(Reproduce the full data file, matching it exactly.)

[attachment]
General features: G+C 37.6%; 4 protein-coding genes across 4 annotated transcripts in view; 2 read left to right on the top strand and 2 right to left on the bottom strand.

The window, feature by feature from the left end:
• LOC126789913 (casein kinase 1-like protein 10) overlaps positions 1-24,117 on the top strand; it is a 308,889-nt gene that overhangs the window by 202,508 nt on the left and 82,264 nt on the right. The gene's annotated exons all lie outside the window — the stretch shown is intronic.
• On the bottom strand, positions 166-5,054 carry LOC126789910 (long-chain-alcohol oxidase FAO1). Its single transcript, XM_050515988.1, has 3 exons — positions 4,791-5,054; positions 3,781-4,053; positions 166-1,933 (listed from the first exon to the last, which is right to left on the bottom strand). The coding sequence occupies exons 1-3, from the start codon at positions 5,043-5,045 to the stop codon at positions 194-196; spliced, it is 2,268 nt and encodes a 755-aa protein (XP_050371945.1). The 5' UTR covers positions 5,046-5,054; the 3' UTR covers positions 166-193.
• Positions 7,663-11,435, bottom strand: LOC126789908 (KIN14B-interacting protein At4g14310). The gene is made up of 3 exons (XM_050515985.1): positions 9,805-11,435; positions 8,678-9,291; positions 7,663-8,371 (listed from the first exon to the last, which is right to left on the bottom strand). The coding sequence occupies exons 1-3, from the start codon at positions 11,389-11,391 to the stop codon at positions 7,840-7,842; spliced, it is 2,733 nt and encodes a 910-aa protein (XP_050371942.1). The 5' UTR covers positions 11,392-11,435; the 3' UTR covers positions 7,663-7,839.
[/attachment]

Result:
General features: G+C 37.6%; 4 protein-coding genes across 4 annotated transcripts in view; 2 read left to right on the top strand and 2 right to left on the bottom strand.

The window, feature by feature from the left end:
• LOC126789913 (casein kinase 1-like protein 10) overlaps positions 1-24,117 on the top strand; it is a 308,889-nt gene that overhangs the window by 202,508 nt on the left and 82,264 nt on the right. The gene's annotated exons all lie outside the window — the stretch shown is intronic.
• On the bottom strand, positions 166-5,054 carry LOC126789910 (long-chain-alcohol oxidase FAO1). Its single transcript, XM_050515988.1, has 3 exons — positions 4,791-5,054; positions 3,781-4,053; positions 166-1,933 (listed from the first exon to the last, which is right to left on the bottom strand). The coding sequence occupies exons 1-3, from the start codon at positions 5,043-5,045 to the stop codon at positions 194-196; spliced, it is 2,268 nt and encodes a 755-aa protein (XP_050371945.1). The 5' UTR covers positions 5,046-5,054; the 3' UTR covers positions 166-193.
• Positions 7,663-11,435, bottom strand: LOC126789908 (KIN14B-interacting protein At4g14310). The gene is made up of 3 exons (XM_050515985.1): positions 9,805-11,435; positions 8,678-9,291; positions 7,663-8,371 (listed from the first exon to the last, which is right to left on the bottom strand). The coding sequence occupies exons 1-3, from the start codon at positions 11,389-11,391 to the stop codon at positions 7,840-7,842; spliced, it is 2,733 nt and encodes a 910-aa protein (XP_050371942.1). The 5' UTR covers positions 11,392-11,435; the 3' UTR covers positions 7,663-7,839.